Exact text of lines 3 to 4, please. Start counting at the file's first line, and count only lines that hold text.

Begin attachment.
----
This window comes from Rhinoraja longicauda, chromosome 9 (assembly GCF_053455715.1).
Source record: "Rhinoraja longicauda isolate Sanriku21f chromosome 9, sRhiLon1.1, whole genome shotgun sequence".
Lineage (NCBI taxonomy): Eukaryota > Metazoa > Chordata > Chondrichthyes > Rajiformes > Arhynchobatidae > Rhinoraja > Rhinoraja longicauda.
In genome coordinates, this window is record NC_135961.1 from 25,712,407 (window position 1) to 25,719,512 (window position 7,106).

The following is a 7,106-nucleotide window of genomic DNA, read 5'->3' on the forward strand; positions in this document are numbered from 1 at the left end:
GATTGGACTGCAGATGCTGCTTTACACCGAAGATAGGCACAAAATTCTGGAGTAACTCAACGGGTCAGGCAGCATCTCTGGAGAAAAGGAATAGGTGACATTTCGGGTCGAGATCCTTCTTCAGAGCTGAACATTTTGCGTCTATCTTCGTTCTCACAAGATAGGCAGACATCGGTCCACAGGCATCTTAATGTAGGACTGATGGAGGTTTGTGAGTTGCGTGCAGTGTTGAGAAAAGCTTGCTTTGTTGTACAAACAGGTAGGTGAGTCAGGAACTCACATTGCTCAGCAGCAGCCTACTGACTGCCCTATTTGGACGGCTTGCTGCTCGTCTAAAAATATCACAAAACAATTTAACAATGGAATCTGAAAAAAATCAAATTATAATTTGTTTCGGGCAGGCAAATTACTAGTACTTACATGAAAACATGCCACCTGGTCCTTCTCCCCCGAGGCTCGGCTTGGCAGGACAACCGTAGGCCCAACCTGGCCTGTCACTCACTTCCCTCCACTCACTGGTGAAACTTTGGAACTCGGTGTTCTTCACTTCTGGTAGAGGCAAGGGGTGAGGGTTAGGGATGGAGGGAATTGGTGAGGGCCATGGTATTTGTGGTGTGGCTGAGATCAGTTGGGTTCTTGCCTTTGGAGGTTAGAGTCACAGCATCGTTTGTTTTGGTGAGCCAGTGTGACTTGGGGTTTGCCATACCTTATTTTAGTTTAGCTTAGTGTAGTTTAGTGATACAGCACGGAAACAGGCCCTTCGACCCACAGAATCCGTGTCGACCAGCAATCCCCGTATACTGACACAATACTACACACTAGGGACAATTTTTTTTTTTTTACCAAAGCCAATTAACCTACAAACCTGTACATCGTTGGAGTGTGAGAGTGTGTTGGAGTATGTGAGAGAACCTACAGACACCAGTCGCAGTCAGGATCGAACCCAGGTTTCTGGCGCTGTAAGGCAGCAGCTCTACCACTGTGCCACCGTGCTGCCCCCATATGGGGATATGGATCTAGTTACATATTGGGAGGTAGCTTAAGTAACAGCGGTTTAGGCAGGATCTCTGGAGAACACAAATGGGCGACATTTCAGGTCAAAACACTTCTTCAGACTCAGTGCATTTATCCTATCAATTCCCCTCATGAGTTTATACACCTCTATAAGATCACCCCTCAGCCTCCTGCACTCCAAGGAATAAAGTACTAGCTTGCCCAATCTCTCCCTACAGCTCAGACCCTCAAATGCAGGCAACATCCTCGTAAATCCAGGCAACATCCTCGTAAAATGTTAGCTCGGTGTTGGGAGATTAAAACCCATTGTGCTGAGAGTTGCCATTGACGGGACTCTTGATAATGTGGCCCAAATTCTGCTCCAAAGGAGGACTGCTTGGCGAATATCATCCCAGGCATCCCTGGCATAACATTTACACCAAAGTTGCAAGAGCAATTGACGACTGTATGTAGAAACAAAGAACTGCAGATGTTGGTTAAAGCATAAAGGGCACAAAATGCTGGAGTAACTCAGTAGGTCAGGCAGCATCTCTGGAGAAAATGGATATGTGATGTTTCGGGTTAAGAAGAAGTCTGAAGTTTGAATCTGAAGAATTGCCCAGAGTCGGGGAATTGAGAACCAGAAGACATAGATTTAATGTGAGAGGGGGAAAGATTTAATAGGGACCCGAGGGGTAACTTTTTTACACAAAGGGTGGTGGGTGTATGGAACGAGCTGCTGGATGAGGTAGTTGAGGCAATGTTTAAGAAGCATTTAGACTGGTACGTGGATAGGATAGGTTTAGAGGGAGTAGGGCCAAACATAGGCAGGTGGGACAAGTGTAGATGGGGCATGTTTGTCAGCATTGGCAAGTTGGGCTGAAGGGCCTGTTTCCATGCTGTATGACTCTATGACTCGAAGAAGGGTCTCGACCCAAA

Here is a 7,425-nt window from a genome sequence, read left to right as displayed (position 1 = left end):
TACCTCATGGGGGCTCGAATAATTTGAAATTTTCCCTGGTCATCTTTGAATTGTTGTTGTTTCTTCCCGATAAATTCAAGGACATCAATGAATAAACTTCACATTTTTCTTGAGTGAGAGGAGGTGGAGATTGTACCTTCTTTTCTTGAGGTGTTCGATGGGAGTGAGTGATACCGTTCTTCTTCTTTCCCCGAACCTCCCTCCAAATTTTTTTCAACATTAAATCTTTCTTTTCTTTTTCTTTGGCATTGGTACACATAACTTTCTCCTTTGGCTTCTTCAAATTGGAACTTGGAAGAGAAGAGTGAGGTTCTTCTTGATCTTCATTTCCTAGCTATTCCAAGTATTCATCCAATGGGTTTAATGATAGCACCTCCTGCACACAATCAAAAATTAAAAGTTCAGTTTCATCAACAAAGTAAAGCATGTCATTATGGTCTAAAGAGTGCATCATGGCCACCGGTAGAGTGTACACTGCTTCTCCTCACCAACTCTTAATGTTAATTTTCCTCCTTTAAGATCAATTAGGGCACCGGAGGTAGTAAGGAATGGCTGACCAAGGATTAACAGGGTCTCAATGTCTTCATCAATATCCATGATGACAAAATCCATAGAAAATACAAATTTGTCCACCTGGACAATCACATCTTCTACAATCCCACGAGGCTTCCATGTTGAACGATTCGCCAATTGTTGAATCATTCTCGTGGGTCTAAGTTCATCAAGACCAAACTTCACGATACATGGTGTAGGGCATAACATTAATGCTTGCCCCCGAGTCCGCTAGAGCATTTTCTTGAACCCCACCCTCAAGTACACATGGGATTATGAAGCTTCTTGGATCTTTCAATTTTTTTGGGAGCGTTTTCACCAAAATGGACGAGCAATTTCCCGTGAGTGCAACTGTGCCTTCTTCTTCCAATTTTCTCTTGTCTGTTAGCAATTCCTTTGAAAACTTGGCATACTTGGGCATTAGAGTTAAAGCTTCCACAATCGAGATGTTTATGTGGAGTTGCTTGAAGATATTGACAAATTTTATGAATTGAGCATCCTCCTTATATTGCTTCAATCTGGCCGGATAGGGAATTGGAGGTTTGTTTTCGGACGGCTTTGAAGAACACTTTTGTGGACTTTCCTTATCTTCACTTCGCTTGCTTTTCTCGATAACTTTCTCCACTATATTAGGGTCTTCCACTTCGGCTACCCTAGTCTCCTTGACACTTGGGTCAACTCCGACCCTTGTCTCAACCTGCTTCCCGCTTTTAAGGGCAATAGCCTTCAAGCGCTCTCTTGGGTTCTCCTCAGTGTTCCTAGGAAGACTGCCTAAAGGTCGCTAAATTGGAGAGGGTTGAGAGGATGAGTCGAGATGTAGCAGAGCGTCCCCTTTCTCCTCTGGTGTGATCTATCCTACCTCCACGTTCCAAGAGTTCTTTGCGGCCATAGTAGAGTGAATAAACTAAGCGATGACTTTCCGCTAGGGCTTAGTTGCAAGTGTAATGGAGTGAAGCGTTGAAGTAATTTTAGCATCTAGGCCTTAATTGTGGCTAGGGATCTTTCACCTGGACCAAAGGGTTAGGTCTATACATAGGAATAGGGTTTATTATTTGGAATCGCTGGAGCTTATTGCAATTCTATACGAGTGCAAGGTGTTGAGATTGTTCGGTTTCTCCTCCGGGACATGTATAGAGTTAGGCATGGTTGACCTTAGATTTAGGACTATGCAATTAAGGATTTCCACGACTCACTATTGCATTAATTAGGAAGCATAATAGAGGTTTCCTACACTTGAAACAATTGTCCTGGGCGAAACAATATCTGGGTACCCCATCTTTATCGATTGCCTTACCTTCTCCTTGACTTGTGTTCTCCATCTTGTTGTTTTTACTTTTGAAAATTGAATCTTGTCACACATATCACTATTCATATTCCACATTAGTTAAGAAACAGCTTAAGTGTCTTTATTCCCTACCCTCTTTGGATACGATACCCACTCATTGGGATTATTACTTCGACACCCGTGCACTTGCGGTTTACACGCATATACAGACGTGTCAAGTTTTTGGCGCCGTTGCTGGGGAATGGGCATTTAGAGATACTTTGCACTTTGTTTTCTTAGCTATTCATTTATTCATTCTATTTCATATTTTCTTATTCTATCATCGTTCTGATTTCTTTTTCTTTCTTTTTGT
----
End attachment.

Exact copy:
Lineage (NCBI taxonomy): Eukaryota > Metazoa > Chordata > Chondrichthyes > Rajiformes > Arhynchobatidae > Rhinoraja > Rhinoraja longicauda.
In genome coordinates, this window is record NC_135961.1 from 25,712,407 (window position 1) to 25,719,512 (window position 7,106).